Solutions for First Factorial
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Official solution

This challenge requires you to return the factorial of a given number. A factorial of some number N is N multiplied by (N-1) multiplied by (N-2) and so forth until you reach the number 1. For example, the factorial of 4 is 4 * 3 * 2 * 1 = 24. The algorithm for this will be quite simple, we'll loop from 1 to N multiplying each number by the previous one until we reach our number. Note: the notation for a factorial is ! so the factorial of 4 is written 4! In the code below, we create a new variable called factorial which we will use to store our temporary values as we loop. In our loop, we start at 1 and increment until we reach our variable num.

``````function FirstFactorial(num) {

var factorial = 1;

for (var i = 1; i <= num; i++) {
// multiply each number between 1 and num
// factorial = 1 * 1 = 1
// factorial = 1 * 2 = 2
// factorial = 2 * 3 = 6
// factorial = 6 * 4 = 24
// ...
factorial = factorial * i;
}

return factorial;

}

FirstFactorial(4);
``````
``````def FirstFactorial(num):

factorial = 1

for i in range(1, num+1):
# multiply each number between 1 and num
# factorial = 1 * 1 = 1
# factorial = 1 * 2 = 2
# factorial = 2 * 3 = 6
# factorial = 6 * 4 = 24
# ...
factorial = factorial * i

return factorial

print FirstFactorial(4)
``````
``````def FirstFactorial(num)

factorial = 1

(1..num).each do |i|
# multiply each number between 1 and num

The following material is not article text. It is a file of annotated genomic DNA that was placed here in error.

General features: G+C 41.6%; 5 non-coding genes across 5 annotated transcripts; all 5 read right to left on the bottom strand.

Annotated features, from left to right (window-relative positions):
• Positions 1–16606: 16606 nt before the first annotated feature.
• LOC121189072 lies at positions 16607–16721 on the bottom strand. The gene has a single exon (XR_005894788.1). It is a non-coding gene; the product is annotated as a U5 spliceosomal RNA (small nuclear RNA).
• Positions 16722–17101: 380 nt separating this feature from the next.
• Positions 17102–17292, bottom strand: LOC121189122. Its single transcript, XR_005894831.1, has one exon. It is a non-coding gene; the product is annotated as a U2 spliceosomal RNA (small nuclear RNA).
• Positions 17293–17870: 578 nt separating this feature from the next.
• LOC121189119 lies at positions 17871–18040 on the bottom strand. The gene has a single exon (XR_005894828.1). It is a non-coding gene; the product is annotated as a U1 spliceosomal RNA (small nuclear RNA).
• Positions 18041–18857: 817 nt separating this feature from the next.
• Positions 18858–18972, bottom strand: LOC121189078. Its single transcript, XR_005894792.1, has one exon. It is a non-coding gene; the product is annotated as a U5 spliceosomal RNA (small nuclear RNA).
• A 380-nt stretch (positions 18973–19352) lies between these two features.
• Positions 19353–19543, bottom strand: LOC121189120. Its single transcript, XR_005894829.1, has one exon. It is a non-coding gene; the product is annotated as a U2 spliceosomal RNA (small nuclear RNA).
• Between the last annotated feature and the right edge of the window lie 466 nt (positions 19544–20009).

# factorial = 1 * 1 = 1
# factorial = 1 * 2 = 2
# factorial = 2 * 3 = 6
# factorial = 6 * 4 = 24
# ...
factorial = factorial * i
end

return factorial

end

puts FirstFactorial(STDIN.gets)
``````

It is also possible to create a recursive function to calculate the factorial. A recursive function calls itself some number of times until it reaches a condition that terminates the function calls. A factorial function can be represented by the following recursive terms: 1! = 1 2! = 1! * 2 3! = 2! * 3 4! = 3! * 4 5! = 4! * 5 ... We can see that each factorial relies on the previous factorial, and then it multiplies that number by the current number. We'll convert these recursive terms into the following function:

``````function FirstFactorial(num) {

// our factorial function
function factorial(n) {

// terminate the recursion once we hit zero
if (n===0) { return 1; }

// otherwise keep calling the function recursively
else { return factorial(n-1) * n; }

}

return factorial(num);

}

FirstFactorial(4);
``````
``````def FirstFactorial(num):

# our factorial function
def factorial(n):

# terminate the recursion once we hit zero
if n == 0:
return 1

# otherwise keep calling the function recursively
else:
return factorial(n-1) * n

return factorial(num)

print FirstFactorial(4)
``````
``````def FirstFactorial(num)

# terminate the recursion once we hit zero
if num == 0
return 1
end

# otherwise keep calling the function recursively
return num * FirstFactorial(num - 1)

end

puts FirstFactorial(STDIN.gets)
``````

While the above recursive implementation is correct, it may run slowly if you try to calculate the factorial of a very large number. One solution to this is memoization. Memoization is a technique used in programming where you store values that take a long time to calculate in a list, which you can then retrieve values from easily later on. You can read more about recursion and memoization here.

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